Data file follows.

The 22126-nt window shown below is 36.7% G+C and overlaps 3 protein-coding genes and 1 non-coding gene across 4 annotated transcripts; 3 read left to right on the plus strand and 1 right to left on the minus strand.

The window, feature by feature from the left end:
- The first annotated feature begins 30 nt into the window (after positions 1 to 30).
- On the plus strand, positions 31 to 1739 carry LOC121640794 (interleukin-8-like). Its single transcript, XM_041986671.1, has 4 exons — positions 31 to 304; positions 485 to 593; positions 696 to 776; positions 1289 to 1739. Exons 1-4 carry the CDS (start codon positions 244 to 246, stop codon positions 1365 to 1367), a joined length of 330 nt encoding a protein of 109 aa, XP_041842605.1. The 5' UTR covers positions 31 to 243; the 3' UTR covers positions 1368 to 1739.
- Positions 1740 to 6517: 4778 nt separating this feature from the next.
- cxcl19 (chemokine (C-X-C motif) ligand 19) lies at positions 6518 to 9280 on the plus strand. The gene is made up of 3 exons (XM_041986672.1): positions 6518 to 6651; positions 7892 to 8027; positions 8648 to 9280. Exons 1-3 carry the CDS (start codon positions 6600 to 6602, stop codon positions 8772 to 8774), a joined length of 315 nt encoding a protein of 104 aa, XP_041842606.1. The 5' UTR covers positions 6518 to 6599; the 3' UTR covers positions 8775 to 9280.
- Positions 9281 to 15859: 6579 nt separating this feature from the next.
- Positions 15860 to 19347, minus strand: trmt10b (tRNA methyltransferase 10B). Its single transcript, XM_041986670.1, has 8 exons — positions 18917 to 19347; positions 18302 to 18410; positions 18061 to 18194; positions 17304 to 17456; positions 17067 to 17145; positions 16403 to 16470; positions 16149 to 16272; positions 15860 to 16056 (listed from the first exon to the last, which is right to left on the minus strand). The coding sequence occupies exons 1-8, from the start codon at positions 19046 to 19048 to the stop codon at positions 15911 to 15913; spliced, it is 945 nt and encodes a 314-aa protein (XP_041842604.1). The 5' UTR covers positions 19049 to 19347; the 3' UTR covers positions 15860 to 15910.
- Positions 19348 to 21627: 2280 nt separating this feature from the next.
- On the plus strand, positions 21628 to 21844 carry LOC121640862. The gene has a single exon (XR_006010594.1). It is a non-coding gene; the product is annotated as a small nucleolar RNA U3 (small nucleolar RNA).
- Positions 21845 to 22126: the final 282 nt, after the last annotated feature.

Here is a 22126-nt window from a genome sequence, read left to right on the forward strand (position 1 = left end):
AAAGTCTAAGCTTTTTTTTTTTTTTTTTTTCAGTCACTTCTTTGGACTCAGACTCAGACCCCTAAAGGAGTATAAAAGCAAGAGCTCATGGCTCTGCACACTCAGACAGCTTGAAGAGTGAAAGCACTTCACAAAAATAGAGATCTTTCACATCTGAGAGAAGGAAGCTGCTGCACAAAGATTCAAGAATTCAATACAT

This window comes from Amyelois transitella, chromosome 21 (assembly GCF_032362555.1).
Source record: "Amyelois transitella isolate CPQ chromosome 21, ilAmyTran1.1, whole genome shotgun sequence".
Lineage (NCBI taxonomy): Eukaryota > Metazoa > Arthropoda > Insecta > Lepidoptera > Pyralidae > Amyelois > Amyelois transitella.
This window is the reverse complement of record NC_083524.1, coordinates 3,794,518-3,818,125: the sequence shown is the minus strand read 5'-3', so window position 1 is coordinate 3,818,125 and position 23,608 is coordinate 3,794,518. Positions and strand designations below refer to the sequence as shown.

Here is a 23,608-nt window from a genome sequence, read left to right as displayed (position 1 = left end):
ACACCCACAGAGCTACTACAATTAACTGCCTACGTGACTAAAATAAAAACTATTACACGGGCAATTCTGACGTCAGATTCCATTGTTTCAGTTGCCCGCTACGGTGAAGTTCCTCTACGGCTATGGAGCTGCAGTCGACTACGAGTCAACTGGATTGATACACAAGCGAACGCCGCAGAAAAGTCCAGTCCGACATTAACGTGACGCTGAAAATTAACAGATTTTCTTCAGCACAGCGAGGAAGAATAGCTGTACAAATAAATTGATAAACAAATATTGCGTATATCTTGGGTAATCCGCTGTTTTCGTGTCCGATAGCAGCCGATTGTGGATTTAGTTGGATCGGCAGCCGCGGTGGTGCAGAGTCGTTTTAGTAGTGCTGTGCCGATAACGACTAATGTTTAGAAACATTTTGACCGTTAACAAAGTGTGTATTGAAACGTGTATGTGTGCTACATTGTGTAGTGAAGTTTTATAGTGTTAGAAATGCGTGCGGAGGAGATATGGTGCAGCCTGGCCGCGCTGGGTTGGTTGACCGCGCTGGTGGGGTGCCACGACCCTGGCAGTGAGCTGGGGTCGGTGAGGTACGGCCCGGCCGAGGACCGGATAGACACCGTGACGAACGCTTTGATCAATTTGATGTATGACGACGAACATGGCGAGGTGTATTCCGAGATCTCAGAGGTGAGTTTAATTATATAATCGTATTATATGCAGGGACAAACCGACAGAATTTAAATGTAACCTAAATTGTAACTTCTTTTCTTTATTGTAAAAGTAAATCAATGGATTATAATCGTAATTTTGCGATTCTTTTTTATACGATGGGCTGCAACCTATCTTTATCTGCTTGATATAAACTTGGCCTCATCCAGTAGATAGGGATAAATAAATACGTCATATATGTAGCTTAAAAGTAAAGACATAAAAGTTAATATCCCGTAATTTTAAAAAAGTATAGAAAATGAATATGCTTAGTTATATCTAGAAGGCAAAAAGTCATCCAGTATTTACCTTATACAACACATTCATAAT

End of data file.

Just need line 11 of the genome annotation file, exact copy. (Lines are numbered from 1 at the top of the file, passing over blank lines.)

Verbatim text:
- Positions 21845 to 22126: the final 282 nt, after the last annotated feature.